Two years later, in 1975, the Phnom Penh embassies are evacuated in anticipation of the Khmer Rouge's arrival. Schanberg secures evacuation for Pran's family, but Pran insists on staying behind to help Schanberg. The Khmer Rouge move into the capital, ostensibly in peace. During a parade through the city, Schanberg and Rockoff are met by a detachment of the Khmer Rouge, who immediately arrest them. The group is taken to a back alley where prisoners are being held and executed. Pran, unharmed because he is a Cambodian civilian, negotiates to spare his friends' lives, and the group retreats to the French embassy. The Khmer Rouge orders all Cambodian citizens in the embassy to be handed over, to which the fearful ambassador complies. Knowing that Pran will be imprisoned or killed, Rockoff and fellow photographer Jon Swain try to forge a British passport for Pran, but the deception fails when Pran's image on the passport photo disappears, as they lack adequate photographic fixer. Pran is turned over to the Khmer Rouge and forced to live under their totalitarian regime.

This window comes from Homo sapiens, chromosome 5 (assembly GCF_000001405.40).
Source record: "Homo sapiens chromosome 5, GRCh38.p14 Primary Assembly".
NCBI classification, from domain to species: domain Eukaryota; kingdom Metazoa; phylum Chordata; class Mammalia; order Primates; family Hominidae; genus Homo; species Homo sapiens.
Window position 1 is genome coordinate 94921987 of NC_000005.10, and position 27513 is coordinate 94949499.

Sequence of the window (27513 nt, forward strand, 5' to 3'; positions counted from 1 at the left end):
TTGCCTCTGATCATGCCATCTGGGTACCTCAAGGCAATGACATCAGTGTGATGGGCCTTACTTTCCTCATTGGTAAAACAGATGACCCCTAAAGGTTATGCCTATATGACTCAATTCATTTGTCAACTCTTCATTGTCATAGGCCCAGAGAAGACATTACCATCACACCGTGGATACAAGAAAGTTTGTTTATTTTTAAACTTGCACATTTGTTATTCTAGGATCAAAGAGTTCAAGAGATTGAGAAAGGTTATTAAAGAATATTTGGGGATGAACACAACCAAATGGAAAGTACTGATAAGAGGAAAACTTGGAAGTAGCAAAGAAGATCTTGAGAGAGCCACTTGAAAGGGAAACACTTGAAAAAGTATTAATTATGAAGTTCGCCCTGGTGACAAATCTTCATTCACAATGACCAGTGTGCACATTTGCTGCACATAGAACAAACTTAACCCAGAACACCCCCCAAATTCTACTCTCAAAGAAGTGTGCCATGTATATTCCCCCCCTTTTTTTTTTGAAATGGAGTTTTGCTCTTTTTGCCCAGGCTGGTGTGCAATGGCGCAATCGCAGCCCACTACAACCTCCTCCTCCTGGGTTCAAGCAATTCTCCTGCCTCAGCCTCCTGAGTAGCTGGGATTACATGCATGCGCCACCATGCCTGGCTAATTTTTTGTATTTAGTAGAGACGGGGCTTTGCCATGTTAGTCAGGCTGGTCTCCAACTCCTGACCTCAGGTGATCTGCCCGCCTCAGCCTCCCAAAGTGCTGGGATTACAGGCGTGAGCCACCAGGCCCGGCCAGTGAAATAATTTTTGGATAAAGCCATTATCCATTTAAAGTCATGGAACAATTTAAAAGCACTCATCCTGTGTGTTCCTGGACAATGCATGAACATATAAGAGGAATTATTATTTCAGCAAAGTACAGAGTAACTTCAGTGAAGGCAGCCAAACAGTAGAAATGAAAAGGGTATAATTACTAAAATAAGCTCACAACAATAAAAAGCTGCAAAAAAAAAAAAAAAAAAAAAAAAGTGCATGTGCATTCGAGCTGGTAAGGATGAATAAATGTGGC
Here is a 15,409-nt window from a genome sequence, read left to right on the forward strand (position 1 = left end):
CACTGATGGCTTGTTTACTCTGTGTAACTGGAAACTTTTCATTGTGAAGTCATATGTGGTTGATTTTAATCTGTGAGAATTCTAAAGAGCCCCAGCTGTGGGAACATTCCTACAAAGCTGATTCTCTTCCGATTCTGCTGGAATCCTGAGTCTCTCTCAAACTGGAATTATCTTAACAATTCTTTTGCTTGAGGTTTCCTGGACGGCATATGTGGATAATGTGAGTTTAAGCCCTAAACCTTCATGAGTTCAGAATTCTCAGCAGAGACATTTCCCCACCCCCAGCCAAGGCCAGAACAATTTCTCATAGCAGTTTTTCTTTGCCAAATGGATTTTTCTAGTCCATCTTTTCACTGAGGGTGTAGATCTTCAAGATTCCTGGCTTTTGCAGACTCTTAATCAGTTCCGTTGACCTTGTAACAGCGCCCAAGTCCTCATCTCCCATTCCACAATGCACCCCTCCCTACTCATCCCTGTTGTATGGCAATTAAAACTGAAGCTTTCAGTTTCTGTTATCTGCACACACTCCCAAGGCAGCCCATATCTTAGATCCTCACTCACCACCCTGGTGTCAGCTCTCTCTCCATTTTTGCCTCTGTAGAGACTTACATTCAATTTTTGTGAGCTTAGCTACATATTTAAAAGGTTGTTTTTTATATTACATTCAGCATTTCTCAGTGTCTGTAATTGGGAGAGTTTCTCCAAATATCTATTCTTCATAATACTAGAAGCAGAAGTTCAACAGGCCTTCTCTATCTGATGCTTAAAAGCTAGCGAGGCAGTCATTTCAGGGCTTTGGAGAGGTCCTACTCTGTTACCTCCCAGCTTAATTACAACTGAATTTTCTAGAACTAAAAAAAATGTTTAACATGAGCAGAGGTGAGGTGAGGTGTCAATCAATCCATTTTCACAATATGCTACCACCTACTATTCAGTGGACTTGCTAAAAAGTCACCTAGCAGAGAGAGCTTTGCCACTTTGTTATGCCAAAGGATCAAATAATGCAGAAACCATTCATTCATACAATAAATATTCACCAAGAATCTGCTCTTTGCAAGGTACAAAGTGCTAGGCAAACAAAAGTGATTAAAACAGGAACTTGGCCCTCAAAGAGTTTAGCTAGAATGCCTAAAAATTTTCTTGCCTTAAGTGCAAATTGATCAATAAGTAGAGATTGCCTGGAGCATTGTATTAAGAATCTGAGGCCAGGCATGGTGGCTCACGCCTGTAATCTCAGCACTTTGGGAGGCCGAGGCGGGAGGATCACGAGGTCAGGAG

Several months after returning to New York City, Schanberg launches a personal campaign to locate Pran; he writes letters to several charities and maintains close contact with Pran's family in San Francisco. In Cambodia, Pran has become a forced labourer under the Khmer Rouge's "Year Zero" policy, a return to the agrarian ways of the past. Pran is also forced to attend propagandist classes where many undergo re-education. As intellectuals are made to disappear, Pran feigns simple-mindedness. Eventually, he tries to escape and stumbles upon one of the Pol Pot regime's Killing Fields before he is recaptured. In 1976, Schanberg is awarded a Pulitzer Prize for his coverage of the Cambodian conflict, and he tells the audience that half the recognition for the award belongs to Pran. Rockoff confronts Schanberg and harshly accuses him of not doing enough to locate Pran and for using his friend to win the award. Although Schanberg initially defends his efforts, he ultimately admits that Pran stayed because of what Schanberg wanted.